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Office of the Attorney General
State of Texas


March 6, 1997

The Honorable Tim Curry
Tarrant County Criminal District Attorney
401 West Belknap
Fort Worth, Texas 76196-0201
Opinion No. DM-435

Re: Whether Family Code section 58.001(c) requires a law enforcement agency to destroy all information relating to certain juveniles (RQ-879)

Dear Mr. Curry:

You ask several questions about section 58.001(c) of the Family Code, which requires law enforcement agencies to destroy all information relating to certain juveniles. Title 3 of the Family Code, chapters 51 through 60, comprise the Juvenile Justice Code. Chapter 58 governs records relating to juveniles. Subchapter A relates to records generally, and subchapter B requires the Department of Public Safety ("DPS") to maintain a database for a computerized juvenile justice information system. Fam. Code § 58.102. Juvenile boards are charged with compiling information for the juvenile justice system on the local level. See id. § 58.105.

You ask about the requirements of Family Code section 58.001, which is in subchapter A relating to records generally, and provides as follows:

(a) Law enforcement officers or other juvenile justice personnel shall collect information described by Section 58.104 as a part of the juvenile justice information system created under Subchapter B.

(b) The information is available as provided by Subchapter B.

(c) A law enforcement agency may forward information, including photographs and fingerprints relating to a child who has been detained or taken into custody by the agency to [DPS] for inclusion in the juvenile justice information system created under Subchapter B only if the child is referred to juvenile court on or before the 10th day after the date the child is detained or taken into custody. If the child is not referred to juvenile court within that time, the law enforcement agency shall destroy all information, including photographs and fingerprints, relating to the child unless the child is placed in a first offender program under Section 52.031 or on informal disposition under Section 52.03. The law enforcement agency may not forward any information to [DPS] relating to the child while the child is in a first offender program under Section 52.031 or on informal disposition under Section 52.03. On successful completion by the child of a first offender program under Section 52.031 or informal disposition under Section 52.03, the law enforcement agency shall destroy all information, including photographs and fingerprints, relating to the child. [Emphasis added.]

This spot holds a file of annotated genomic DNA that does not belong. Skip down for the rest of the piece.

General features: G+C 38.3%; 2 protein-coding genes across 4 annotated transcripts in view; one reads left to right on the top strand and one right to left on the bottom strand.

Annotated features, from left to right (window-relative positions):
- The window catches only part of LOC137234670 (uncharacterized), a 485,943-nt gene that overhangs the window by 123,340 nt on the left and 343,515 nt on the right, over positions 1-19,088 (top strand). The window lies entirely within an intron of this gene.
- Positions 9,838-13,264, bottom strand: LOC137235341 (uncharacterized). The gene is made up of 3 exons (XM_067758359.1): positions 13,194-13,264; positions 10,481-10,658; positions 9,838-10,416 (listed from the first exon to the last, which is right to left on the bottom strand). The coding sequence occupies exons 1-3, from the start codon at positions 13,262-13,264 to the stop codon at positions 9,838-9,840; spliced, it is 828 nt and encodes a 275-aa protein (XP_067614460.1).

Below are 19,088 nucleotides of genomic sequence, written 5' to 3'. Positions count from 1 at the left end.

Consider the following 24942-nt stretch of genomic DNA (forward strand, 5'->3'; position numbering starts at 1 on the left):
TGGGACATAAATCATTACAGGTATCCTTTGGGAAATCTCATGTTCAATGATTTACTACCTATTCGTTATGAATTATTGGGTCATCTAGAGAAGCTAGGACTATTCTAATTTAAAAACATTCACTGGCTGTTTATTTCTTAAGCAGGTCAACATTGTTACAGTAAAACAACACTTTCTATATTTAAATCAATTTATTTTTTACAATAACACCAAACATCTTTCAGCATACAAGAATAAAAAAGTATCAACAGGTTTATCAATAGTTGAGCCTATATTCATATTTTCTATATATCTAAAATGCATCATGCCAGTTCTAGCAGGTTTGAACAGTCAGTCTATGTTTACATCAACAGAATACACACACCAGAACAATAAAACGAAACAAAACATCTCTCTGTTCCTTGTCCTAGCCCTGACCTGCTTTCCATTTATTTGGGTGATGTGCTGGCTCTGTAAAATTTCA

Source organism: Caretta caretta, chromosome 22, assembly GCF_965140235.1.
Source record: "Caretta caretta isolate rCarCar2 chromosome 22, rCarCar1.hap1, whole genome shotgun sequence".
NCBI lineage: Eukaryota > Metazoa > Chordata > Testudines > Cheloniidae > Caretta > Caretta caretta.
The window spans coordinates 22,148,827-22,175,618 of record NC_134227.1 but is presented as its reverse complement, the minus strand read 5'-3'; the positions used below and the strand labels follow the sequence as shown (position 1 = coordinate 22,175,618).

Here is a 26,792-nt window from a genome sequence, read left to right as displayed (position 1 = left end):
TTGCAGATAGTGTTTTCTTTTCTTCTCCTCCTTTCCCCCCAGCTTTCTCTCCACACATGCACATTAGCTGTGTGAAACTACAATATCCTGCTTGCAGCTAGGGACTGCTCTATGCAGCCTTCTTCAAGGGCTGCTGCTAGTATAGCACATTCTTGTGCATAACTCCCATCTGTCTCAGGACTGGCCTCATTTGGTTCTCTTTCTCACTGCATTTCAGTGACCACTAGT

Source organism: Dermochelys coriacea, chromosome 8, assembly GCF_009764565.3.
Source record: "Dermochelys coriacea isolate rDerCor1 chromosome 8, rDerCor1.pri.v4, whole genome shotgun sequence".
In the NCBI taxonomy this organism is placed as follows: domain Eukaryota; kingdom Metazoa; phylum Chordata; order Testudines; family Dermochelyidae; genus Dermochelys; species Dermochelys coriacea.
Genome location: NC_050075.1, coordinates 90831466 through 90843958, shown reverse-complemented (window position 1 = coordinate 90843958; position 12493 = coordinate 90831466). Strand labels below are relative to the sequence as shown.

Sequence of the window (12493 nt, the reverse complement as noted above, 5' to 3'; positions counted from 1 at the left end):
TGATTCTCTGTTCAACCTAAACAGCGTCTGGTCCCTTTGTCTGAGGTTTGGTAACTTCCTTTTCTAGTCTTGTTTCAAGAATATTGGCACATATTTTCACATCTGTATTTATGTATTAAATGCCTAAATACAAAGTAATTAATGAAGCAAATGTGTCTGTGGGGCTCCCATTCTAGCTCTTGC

You are particularly interested in the requirements of subsection (c). The language of subsection (c) was added in 1995 by the Seventy-fourth Legislature<1> in conference committee. See S.R. 1173, § 18, 74th Leg., R.S. (1995) (suspending Senate Rule 12.03(4) in order to add subsection (c) to section 58.001 in conference committee). Because this language was not considered by the legislature until the very end of the legislative process, we have not been able to find any legislative history that would shed light on the legislature's intent. At any rate, subsection (c) is not ambiguous. It plainly requires a law enforcement agency to destroy all information relating to a child who has been taken into custody created pursuant to that arrest if the child is not referred to juvenile court within ten days, unless the child is placed in a first offender program under Family Code section 52.031 or on informal disposition under Family Code section 52.03. In the event a child is placed in a first offender program or on informal disposition, the law enforcement agency must destroy all information relating to the child created pursuant to that arrest if the child successfully completes the program or informal disposition.